Saturday August 12, 2017
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India has increased its military alert along its eastern border with China, placing around 50,000 soldiers on notice amid an eight-week-long stand-off with Chinese troops. — Reuters picIndia has increased its military alert along its eastern border with China, placing around 50,000 soldiers on notice amid an eight-week-long stand-off with Chinese troops. — Reuters picNEW DELHI, Aug 12 — India has increased its military alert along its eastern border with China, placing around 50,000 soldiers on notice amid an eight-week-long stand-off with Chinese troops near a three-way junction between Bhutan, China and India, people familiar with the matter said.

The ‘no war, no peace’ operational alert among the soldiers along the 1,500-kilometre stretch of the 4,057-km Sino-Indian Line of Actual Control was raised earlier this week following a threat assessment prompted by hardening Chinese rhetoric in the recent weeks, government officials who get regular updates on the situation said in New Delhi on August 12. They asked not to be identified citing rules on speaking to the media.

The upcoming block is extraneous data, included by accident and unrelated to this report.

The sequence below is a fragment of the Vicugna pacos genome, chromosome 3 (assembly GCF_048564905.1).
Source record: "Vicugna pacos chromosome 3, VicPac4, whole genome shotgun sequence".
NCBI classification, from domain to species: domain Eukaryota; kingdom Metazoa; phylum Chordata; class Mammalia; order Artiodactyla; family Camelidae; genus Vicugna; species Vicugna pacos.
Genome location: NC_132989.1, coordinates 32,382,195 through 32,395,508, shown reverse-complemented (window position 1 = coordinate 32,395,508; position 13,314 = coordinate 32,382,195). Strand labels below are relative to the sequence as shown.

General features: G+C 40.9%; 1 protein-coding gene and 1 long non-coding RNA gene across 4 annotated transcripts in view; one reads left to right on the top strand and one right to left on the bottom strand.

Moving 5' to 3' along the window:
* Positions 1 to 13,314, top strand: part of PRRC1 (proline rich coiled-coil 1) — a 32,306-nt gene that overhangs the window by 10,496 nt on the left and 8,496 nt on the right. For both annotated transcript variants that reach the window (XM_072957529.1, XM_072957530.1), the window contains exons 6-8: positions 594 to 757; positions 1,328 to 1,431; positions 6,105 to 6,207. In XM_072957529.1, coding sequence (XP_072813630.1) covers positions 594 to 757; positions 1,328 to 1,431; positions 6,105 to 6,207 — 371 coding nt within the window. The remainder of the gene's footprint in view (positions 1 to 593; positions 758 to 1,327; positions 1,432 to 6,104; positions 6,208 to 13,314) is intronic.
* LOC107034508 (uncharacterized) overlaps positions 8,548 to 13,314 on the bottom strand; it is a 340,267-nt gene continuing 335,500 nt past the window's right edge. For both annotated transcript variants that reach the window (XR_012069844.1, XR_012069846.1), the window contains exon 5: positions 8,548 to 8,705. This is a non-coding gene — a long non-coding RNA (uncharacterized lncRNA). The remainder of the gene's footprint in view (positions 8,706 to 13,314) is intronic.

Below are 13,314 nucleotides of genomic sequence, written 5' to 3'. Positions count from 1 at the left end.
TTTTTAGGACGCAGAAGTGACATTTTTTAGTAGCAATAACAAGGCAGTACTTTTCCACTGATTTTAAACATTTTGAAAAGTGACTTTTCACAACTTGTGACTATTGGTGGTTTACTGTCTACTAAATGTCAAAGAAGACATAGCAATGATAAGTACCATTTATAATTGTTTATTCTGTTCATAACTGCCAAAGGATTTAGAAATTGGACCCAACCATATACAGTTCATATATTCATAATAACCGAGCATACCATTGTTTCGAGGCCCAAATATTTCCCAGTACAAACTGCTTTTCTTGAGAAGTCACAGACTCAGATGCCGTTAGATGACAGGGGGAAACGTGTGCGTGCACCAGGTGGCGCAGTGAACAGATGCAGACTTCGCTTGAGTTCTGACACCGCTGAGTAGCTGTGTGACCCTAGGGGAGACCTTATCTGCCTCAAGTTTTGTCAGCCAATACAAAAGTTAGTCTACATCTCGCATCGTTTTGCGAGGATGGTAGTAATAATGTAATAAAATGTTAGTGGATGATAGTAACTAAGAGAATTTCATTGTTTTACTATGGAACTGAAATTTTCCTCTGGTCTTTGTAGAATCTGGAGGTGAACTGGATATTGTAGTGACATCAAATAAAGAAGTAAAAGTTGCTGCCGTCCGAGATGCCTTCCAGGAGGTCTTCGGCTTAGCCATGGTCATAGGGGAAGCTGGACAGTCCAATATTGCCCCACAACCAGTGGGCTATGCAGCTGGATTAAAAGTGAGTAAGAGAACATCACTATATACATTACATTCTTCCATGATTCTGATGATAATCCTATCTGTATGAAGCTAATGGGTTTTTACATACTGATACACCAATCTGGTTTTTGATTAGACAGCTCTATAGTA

The current stalemate involves 300 soldiers each from the Chinese People’s Liberation Army and the Indian Army standing just 100 metres apart at Doklam, a plateau at the tri-junction where the borders of India, China and Bhutan meet. On June 16, Indian Army troops stopped a road construction by the PLA following a protest from Bhutan that the Chinese soldiers were changing the status-quo on the ground.

The troops on alert are part of the Indian Army deployment in Sikkim and Arunachal Pradesh, an Indian state that is entirely claimed by China. No additional troops have been sent to the borders with China, the officials said.

While the Doklam stand-off is being directly dealt with by 3,000 soldiers in Sikkim, the other troops deployed close to the Sino-Indian border along the entire eastern stretch of the Line of Actual Control have begun their preparations to stay there through the winter.

“It is at the moment a localised affair on the Sino-Indian border in Sikkim,” said S. L. Narasimhan, a Coimbatore-based independent defence analyst who retired as a Lieutenant General from the Indian Army. “There is no reason for panic. In other areas along the Line of Actual Control, normal military activity and usual patrolling would have gone up in view of the situation in Doklam.”

Commander’s meeting

A meeting between the local commanders from India and China at Nathu La in Sikkim, 30 kilometres north of Doklam ended on Aug 11 without resolution, according to the official.

At the flag meeting, raised to the level of major generals from either side, China wants the withdrawal of Indian Army troops from Doklam. India insists China should remove their construction equipment first. The two sides will now reach out to their respective military headquarters on further course of action, the official said.

“Since this flag meeting hasn’t resulted in a resolution of the conflict at Doklam, it appears to be a long-drawn affair,” Narasimhan said. — Bloomberg

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